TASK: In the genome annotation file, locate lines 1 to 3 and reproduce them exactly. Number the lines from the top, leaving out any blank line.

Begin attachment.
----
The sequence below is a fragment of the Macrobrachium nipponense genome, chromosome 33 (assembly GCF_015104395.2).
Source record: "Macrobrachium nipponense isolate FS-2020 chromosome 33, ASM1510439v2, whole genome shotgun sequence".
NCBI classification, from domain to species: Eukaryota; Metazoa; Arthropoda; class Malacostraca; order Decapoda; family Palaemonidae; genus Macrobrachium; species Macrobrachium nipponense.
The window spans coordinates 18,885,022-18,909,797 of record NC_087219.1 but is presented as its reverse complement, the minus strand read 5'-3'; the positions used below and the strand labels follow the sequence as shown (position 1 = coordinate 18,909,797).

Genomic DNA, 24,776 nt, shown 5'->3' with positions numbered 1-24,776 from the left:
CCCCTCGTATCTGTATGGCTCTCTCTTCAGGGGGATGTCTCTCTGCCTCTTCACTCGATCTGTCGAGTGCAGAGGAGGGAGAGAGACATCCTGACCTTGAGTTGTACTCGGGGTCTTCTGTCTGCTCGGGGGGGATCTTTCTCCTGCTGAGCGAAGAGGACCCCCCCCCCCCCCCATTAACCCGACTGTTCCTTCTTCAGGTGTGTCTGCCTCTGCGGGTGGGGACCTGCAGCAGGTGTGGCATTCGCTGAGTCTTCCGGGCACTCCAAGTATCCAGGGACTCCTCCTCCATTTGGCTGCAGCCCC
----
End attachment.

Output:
The sequence below is a fragment of the Macrobrachium nipponense genome, chromosome 33 (assembly GCF_015104395.2).
Source record: "Macrobrachium nipponense isolate FS-2020 chromosome 33, ASM1510439v2, whole genome shotgun sequence".
NCBI classification, from domain to species: Eukaryota; Metazoa; Arthropoda; class Malacostraca; order Decapoda; family Palaemonidae; genus Macrobrachium; species Macrobrachium nipponense.